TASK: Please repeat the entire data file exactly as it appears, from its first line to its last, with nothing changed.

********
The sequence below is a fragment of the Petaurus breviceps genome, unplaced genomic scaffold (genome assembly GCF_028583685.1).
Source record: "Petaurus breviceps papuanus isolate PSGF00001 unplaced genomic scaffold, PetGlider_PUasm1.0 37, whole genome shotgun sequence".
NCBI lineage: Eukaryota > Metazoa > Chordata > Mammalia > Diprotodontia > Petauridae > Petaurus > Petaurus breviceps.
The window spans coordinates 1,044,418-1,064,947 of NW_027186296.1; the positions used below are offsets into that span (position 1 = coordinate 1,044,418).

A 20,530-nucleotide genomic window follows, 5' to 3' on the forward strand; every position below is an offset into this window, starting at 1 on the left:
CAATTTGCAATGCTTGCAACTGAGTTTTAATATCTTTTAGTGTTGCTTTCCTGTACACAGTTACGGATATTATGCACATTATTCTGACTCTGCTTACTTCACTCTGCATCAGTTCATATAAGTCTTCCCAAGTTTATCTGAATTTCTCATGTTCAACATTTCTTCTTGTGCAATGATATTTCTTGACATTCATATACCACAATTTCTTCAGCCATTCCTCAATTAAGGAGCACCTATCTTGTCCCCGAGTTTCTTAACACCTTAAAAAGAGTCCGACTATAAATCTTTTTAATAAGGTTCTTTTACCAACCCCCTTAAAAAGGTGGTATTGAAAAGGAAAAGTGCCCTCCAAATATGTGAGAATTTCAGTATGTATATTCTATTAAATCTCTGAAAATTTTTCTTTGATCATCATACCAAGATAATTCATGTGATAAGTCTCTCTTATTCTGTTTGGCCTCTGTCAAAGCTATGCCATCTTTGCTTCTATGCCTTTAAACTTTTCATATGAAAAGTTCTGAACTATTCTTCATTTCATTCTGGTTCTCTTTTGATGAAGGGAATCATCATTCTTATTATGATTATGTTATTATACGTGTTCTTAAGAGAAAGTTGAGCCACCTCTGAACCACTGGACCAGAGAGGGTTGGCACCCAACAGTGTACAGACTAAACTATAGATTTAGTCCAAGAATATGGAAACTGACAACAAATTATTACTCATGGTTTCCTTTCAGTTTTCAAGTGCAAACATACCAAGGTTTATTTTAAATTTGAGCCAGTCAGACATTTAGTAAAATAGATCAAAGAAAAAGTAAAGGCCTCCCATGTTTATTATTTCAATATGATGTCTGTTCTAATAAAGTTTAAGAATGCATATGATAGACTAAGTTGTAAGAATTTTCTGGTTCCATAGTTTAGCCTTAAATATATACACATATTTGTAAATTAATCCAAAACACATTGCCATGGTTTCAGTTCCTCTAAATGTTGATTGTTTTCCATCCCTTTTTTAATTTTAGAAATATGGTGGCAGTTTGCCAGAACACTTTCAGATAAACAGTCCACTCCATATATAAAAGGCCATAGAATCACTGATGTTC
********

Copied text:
The sequence below is a fragment of the Petaurus breviceps genome, unplaced genomic scaffold (genome assembly GCF_028583685.1).
Source record: "Petaurus breviceps papuanus isolate PSGF00001 unplaced genomic scaffold, PetGlider_PUasm1.0 37, whole genome shotgun sequence".
NCBI lineage: Eukaryota > Metazoa > Chordata > Mammalia > Diprotodontia > Petauridae > Petaurus > Petaurus breviceps.
The window spans coordinates 1,044,418-1,064,947 of NW_027186296.1; the positions used below are offsets into that span (position 1 = coordinate 1,044,418).

A 20,530-nucleotide genomic window follows, 5' to 3' on the forward strand; every position below is an offset into this window, starting at 1 on the left:
CAATTTGCAATGCTTGCAACTGAGTTTTAATATCTTTTAGTGTTGCTTTCCTGTACACAGTTACGGATATTATGCACATTATTCTGACTCTGCTTACTTCACTCTGCATCAGTTCATATAAGTCTTCCCAAGTTTATCTGAATTTCTCATGTTCAACATTTCTTCTTGTGCAATGATATTTCTTGACATTCATATACCACAATTTCTTCAGCCATTCCTCAATTAAGGAGCACCTATCTTGTCCCCGAGTTTCTTAACACCTTAAAAAGAGTCCGACTATAAATCTTTTTAATAAGGTTCTTTTACCAACCCCCTTAAAAAGGTGGTATTGAAAAGGAAAAGTGCCCTCCAAATATGTGAGAATTTCAGTATGTATATTCTATTAAATCTCTGAAAATTTTTCTTTGATCATCATACCAAGATAATTCATGTGATAAGTCTCTCTTATTCTGTTTGGCCTCTGTCAAAGCTATGCCATCTTTGCTTCTATGCCTTTAAACTTTTCATATGAAAAGTTCTGAACTATTCTTCATTTCATTCTGGTTCTCTTTTGATGAAGGGAATCATCATTCTTATTATGATTATGTTATTATACGTGTTCTTAAGAGAAAGTTGAGCCACCTCTGAACCACTGGACCAGAGAGGGTTGGCACCCAACAGTGTACAGACTAAACTATAGATTTAGTCCAAGAATATGGAAACTGACAACAAATTATTACTCATGGTTTCCTTTCAGTTTTCAAGTGCAAACATACCAAGGTTTATTTTAAATTTGAGCCAGTCAGACATTTAGTAAAATAGATCAAAGAAAAAGTAAAGGCCTCCCATGTTTATTATTTCAATATGATGTCTGTTCTAATAAAGTTTAAGAATGCATATGATAGACTAAGTTGTAAGAATTTTCTGGTTCCATAGTTTAGCCTTAAATATATACACATATTTGTAAATTAATCCAAAACACATTGCCATGGTTTCAGTTCCTCTAAATGTTGATTGTTTTCCATCCCTTTTTTAATTTTAGAAATATGGTGGCAGTTTGCCAGAACACTTTCAGATAAACAGTCCACTCCATATATAAAAGGCCATAGAATCACTGATGTTC